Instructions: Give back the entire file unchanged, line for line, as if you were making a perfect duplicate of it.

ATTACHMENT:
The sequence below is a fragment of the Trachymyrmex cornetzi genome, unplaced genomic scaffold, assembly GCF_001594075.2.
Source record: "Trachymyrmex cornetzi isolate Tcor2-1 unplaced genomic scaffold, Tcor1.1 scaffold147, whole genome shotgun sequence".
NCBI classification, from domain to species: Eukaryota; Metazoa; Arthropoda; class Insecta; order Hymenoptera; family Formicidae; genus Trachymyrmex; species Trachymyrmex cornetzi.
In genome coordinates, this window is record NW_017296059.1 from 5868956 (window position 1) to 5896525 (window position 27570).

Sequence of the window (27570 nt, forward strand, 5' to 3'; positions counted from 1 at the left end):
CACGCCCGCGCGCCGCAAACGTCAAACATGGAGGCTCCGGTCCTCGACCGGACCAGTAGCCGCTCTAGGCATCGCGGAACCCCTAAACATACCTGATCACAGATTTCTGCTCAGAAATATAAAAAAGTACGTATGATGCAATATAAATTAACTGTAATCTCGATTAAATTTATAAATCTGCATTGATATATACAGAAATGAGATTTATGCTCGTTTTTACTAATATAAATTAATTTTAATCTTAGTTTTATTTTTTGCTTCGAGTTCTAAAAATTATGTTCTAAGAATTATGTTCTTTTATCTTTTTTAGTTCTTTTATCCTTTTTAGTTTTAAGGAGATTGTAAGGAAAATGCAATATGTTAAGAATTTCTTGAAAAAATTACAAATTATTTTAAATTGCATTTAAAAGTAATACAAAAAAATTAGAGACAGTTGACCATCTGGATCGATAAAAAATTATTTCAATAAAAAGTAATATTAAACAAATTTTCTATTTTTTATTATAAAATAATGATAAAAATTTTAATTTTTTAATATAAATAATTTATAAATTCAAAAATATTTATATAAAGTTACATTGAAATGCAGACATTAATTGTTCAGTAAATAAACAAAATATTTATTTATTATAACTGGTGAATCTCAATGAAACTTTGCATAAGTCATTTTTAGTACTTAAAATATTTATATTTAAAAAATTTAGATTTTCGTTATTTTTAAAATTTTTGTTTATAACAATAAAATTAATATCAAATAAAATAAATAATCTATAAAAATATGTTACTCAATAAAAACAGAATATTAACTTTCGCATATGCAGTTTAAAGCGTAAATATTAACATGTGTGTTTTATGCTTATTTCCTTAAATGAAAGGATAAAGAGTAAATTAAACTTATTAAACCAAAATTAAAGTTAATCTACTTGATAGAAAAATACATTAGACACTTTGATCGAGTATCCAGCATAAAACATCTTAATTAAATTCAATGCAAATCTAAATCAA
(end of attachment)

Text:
The sequence below is a fragment of the Trachymyrmex cornetzi genome, unplaced genomic scaffold, assembly GCF_001594075.2.
Source record: "Trachymyrmex cornetzi isolate Tcor2-1 unplaced genomic scaffold, Tcor1.1 scaffold147, whole genome shotgun sequence".
NCBI classification, from domain to species: Eukaryota; Metazoa; Arthropoda; class Insecta; order Hymenoptera; family Formicidae; genus Trachymyrmex; species Trachymyrmex cornetzi.
In genome coordinates, this window is record NW_017296059.1 from 5868956 (window position 1) to 5896525 (window position 27570).

Sequence of the window (27570 nt, forward strand, 5' to 3'; positions counted from 1 at the left end):
CACGCCCGCGCGCCGCAAACGTCAAACATGGAGGCTCCGGTCCTCGACCGGACCAGTAGCCGCTCTAGGCATCGCGGAACCCCTAAACATACCTGATCACAGATTTCTGCTCAGAAATATAAAAAAGTACGTATGATGCAATATAAATTAACTGTAATCTCGATTAAATTTATAAATCTGCATTGATATATACAGAAATGAGATTTATGCTCGTTTTTACTAATATAAATTAATTTTAATCTTAGTTTTATTTTTTGCTTCGAGTTCTAAAAATTATGTTCTAAGAATTATGTTCTTTTATCTTTTTTAGTTCTTTTATCCTTTTTAGTTTTAAGGAGATTGTAAGGAAAATGCAATATGTTAAGAATTTCTTGAAAAAATTACAAATTATTTTAAATTGCATTTAAAAGTAATACAAAAAAATTAGAGACAGTTGACCATCTGGATCGATAAAAAATTATTTCAATAAAAAGTAATATTAAACAAATTTTCTATTTTTTATTATAAAATAATGATAAAAATTTTAATTTTTTAATATAAATAATTTATAAATTCAAAAATATTTATATAAAGTTACATTGAAATGCAGACATTAATTGTTCAGTAAATAAACAAAATATTTATTTATTATAACTGGTGAATCTCAATGAAACTTTGCATAAGTCATTTTTAGTACTTAAAATATTTATATTTAAAAAATTTAGATTTTCGTTATTTTTAAAATTTTTGTTTATAACAATAAAATTAATATCAAATAAAATAAATAATCTATAAAAATATGTTACTCAATAAAAACAGAATATTAACTTTCGCATATGCAGTTTAAAGCGTAAATATTAACATGTGTGTTTTATGCTTATTTCCTTAAATGAAAGGATAAAGAGTAAATTAAACTTATTAAACCAAAATTAAAGTTAATCTACTTGATAGAAAAATACATTAGACACTTTGATCGAGTATCCAGCATAAAACATCTTAATTAAATTCAATGCAAATCTAAATCAA